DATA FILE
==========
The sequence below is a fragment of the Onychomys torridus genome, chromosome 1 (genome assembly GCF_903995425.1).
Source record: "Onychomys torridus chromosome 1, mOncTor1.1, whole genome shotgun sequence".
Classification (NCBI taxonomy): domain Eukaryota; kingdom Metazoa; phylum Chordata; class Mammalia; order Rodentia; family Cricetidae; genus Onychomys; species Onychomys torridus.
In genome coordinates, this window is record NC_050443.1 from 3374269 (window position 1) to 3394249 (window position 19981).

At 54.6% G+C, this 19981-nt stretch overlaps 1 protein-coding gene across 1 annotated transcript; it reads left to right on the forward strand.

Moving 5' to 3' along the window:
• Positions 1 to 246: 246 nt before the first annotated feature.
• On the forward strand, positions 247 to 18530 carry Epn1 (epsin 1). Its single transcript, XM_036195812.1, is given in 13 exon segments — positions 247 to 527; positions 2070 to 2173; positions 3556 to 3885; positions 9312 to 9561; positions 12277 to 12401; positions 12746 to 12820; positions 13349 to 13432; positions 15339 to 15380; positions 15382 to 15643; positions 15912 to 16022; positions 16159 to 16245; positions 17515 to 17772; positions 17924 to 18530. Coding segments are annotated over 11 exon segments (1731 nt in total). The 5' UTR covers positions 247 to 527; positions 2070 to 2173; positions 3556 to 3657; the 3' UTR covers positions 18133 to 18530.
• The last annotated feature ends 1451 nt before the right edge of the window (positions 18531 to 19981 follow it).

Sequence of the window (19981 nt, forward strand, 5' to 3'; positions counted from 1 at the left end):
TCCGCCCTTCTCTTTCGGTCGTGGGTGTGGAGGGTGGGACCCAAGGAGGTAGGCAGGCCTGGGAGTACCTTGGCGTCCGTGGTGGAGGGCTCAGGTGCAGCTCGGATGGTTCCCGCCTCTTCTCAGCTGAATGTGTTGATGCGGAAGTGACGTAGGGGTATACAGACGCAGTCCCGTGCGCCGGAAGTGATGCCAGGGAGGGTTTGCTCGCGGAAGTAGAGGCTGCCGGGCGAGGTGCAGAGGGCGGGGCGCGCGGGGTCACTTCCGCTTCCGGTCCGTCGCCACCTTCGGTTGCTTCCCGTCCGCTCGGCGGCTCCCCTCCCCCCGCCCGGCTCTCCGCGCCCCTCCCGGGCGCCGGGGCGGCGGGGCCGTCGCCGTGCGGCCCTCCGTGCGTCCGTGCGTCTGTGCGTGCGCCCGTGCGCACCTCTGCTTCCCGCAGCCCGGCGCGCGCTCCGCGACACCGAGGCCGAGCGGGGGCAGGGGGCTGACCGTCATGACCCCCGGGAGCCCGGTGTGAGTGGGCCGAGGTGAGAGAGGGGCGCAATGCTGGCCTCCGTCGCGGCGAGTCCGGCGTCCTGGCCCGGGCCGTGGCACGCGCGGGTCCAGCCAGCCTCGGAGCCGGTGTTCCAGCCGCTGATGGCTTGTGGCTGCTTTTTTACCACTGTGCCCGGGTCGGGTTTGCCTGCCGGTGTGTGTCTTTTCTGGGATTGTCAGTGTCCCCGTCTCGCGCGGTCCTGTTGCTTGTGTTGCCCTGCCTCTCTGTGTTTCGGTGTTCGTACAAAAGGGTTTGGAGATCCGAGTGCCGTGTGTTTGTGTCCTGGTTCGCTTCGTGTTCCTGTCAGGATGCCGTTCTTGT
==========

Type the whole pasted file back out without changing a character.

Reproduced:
The sequence below is a fragment of the Onychomys torridus genome, chromosome 1 (genome assembly GCF_903995425.1).
Source record: "Onychomys torridus chromosome 1, mOncTor1.1, whole genome shotgun sequence".
Classification (NCBI taxonomy): domain Eukaryota; kingdom Metazoa; phylum Chordata; class Mammalia; order Rodentia; family Cricetidae; genus Onychomys; species Onychomys torridus.
In genome coordinates, this window is record NC_050443.1 from 3374269 (window position 1) to 3394249 (window position 19981).

At 54.6% G+C, this 19981-nt stretch overlaps 1 protein-coding gene across 1 annotated transcript; it reads left to right on the forward strand.

Moving 5' to 3' along the window:
• Positions 1 to 246: 246 nt before the first annotated feature.
• On the forward strand, positions 247 to 18530 carry Epn1 (epsin 1). Its single transcript, XM_036195812.1, is given in 13 exon segments — positions 247 to 527; positions 2070 to 2173; positions 3556 to 3885; positions 9312 to 9561; positions 12277 to 12401; positions 12746 to 12820; positions 13349 to 13432; positions 15339 to 15380; positions 15382 to 15643; positions 15912 to 16022; positions 16159 to 16245; positions 17515 to 17772; positions 17924 to 18530. Coding segments are annotated over 11 exon segments (1731 nt in total). The 5' UTR covers positions 247 to 527; positions 2070 to 2173; positions 3556 to 3657; the 3' UTR covers positions 18133 to 18530.
• The last annotated feature ends 1451 nt before the right edge of the window (positions 18531 to 19981 follow it).

Sequence of the window (19981 nt, forward strand, 5' to 3'; positions counted from 1 at the left end):
TCCGCCCTTCTCTTTCGGTCGTGGGTGTGGAGGGTGGGACCCAAGGAGGTAGGCAGGCCTGGGAGTACCTTGGCGTCCGTGGTGGAGGGCTCAGGTGCAGCTCGGATGGTTCCCGCCTCTTCTCAGCTGAATGTGTTGATGCGGAAGTGACGTAGGGGTATACAGACGCAGTCCCGTGCGCCGGAAGTGATGCCAGGGAGGGTTTGCTCGCGGAAGTAGAGGCTGCCGGGCGAGGTGCAGAGGGCGGGGCGCGCGGGGTCACTTCCGCTTCCGGTCCGTCGCCACCTTCGGTTGCTTCCCGTCCGCTCGGCGGCTCCCCTCCCCCCGCCCGGCTCTCCGCGCCCCTCCCGGGCGCCGGGGCGGCGGGGCCGTCGCCGTGCGGCCCTCCGTGCGTCCGTGCGTCTGTGCGTGCGCCCGTGCGCACCTCTGCTTCCCGCAGCCCGGCGCGCGCTCCGCGACACCGAGGCCGAGCGGGGGCAGGGGGCTGACCGTCATGACCCCCGGGAGCCCGGTGTGAGTGGGCCGAGGTGAGAGAGGGGCGCAATGCTGGCCTCCGTCGCGGCGAGTCCGGCGTCCTGGCCCGGGCCGTGGCACGCGCGGGTCCAGCCAGCCTCGGAGCCGGTGTTCCAGCCGCTGATGGCTTGTGGCTGCTTTTTTACCACTGTGCCCGGGTCGGGTTTGCCTGCCGGTGTGTGTCTTTTCTGGGATTGTCAGTGTCCCCGTCTCGCGCGGTCCTGTTGCTTGTGTTGCCCTGCCTCTCTGTGTTTCGGTGTTCGTACAAAAGGGTTTGGAGATCCGAGTGCCGTGTGTTTGTGTCCTGGTTCGCTTCGTGTTCCTGTCAGGATGCCGTTCTTGT